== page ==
Rudy Giuliani, an attorney representing President Donald Trump, insisted that Trump’s former attorney, Michael Cohen, could not be believed when it comes to allegations that illegal campaign contributions paid off multiple mistresses for their silence.
“[Cohen] is saying the president knew it was wrong and directed him to do it anyway,” ABC host George Stephanopoulos told Giuliani on Sunday.
“Which is the truth?” Giuliani quipped, denying Cohen’s statements to federal prosecutors. “I think i know what the truth is. Unless you’re god, you’ll never know what the truth is.”
The ABC host pointed out that the Justice Department’s Southern District seemed to have evidence to back up Cohen’s version of events.
“I’m disgusted with the Southern District,” Giuliani complained. “See what we’re talking about, it’s not a crime. It’s not a crime, George. Paying $130,000 to Stormy whatever and the other one is not a crime.”
“If there’s another purpose it’s not a campaign contribution,” the president’s lawyer insisted. “Suppose he tried to use campaign funds to pay Stormy Daniels. It wouldn’t be illegal. These are not campaign contributions.”
“Two weeks before the campaign?” Stephanopoulos pointed out.
“Damn right,” Giuliani shot back. “Oh, right, give me a break. Obama paid $2 million in fines for campaign finance.”
“Those are reporting violations as you know,” the ABC host reminded the attorney.
Watch the video below from ABC.
Hope Hicks called Trump’s plan for Jeff Sessions ‘odd’ — but White House lawyers blocked her from elaborating why
By all accounts, ex-White House Communications Director Hope Hicks was not particularly forthcoming in her interview with the House Judiciary Committee — but according to the 273-page transcript of the closed-door hearing released on Thursday, she did begin to discuss a key point at which President Donald Trump potentially obstructed justice — until White House lawyers sitting with her intervened.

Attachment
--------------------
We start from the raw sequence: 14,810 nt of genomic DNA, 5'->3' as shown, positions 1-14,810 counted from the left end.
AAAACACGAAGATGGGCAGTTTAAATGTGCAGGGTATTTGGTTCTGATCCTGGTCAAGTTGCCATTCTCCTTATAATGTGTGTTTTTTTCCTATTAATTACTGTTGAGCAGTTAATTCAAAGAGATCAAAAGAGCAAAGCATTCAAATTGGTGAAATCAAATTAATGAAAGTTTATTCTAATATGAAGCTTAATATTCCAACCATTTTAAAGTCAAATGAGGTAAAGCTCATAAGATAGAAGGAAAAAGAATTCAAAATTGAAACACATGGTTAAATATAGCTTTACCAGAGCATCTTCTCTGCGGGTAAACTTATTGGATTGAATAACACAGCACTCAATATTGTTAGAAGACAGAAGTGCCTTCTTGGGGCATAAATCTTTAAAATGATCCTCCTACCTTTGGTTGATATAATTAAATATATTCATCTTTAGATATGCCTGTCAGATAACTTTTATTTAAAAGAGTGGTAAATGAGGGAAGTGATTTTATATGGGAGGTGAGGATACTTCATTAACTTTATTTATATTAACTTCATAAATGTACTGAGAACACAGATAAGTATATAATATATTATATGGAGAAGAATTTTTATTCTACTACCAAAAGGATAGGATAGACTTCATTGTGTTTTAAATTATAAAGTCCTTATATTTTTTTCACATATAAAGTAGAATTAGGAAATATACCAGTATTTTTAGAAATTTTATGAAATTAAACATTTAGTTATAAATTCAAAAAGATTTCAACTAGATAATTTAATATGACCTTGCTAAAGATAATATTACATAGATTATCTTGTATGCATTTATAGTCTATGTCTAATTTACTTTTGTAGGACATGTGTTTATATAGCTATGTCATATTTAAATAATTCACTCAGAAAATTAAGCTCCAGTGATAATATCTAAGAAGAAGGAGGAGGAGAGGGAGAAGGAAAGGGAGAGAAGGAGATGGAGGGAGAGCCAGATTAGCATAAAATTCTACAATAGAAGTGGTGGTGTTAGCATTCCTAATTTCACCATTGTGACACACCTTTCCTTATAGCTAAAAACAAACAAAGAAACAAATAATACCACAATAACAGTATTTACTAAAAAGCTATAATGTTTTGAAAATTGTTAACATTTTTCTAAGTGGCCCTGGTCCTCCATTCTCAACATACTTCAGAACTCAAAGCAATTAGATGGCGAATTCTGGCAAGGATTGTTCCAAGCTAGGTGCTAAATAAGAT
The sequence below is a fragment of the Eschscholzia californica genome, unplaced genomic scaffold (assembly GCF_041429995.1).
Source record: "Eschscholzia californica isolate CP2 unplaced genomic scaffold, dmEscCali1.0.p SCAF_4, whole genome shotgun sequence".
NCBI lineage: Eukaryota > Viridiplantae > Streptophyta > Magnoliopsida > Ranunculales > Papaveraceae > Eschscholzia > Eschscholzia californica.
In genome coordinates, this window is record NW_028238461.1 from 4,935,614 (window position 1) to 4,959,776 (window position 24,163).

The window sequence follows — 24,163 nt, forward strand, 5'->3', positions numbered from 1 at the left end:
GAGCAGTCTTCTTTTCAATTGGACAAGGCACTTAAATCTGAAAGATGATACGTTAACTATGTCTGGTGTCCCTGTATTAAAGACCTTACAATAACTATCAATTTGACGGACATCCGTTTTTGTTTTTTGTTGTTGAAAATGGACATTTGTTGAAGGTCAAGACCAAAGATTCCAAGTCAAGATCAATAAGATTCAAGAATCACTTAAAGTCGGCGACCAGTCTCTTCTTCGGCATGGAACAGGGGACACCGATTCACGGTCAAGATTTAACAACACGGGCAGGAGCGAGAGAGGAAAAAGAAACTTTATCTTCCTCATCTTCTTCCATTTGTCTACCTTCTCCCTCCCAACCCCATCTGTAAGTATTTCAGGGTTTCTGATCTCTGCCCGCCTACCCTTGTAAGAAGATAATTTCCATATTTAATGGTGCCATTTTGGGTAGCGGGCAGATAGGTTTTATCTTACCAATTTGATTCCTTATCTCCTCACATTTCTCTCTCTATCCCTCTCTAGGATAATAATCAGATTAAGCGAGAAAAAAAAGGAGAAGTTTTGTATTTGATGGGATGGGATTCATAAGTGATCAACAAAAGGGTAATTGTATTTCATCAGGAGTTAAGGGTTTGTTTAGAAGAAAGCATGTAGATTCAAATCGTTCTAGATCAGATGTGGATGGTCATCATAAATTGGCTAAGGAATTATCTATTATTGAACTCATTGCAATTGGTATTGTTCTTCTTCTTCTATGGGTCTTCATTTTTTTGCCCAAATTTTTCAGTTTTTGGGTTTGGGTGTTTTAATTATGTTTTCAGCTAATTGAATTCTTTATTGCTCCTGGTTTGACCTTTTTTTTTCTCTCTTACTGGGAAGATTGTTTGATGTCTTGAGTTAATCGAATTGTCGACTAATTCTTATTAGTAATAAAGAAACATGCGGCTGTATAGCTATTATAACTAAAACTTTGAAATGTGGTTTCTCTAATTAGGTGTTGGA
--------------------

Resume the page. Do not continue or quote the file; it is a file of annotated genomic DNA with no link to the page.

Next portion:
CNN's Manu Raju explained the details to Wolf Blitzer on "The Situation Room."
"She did answer some questions about her time in the campaign season, and at one point did make one reference to something that later became a dispute," said Raju. "She was asked about the details in the Mueller report in which the president tried to get Jeff Sessions, the then-Attorney General, to un-recuse himself, to go back and oversee the Russia investigation after he had stepped aside from overseeing it."
Elections regulator warns foreign intrusion into US campaigns is already happening
In a letter to the Senate Judiciary Committee, the Federal Elections Commission is warning that there is already foreign intrusion in the U.S. campaigns.
FEC chair Ellen L. Weintraub was forced to issue a statement after President Donald Trump said that he wasn't sure what he would do if a foreign government approached him with "dirt" on his political opponent. He said that he "might" tell the FBI but would likely hear what they had to say. He said that it wasn't illegal, but Weintraub issued a statement reiterating that it is illegal.
"I am particularly concerned about the risk of illicit funds and foreign support influencing our political system. Foreign dark money represents a significant vulnerability for American democracy. We do not know the extent to which our political campaigns receive foreign dark money, but we do know that the political money can be weaponized by well-funded hostile powers," the letter warned.
Navy SEAL murder trial witness claims he killed prisoner
A witness in the court-martial trial of an elite US Navy SEAL charged with killing a captive teenage militant while deployed in Iraq testified on Thursday that it was he -- not the defendant -- who put an end to the boy's life.
Corey Scott, a first class petty officer, told the military court in San Diego that while he had seen Special Operations Chief Edward Gallagher stab the wounded Islamic State group fighter in the neck in May 2017, he had killed the boy afterwards.
He testified that he covered the victim's breathing tube with his thumb and then watched him die.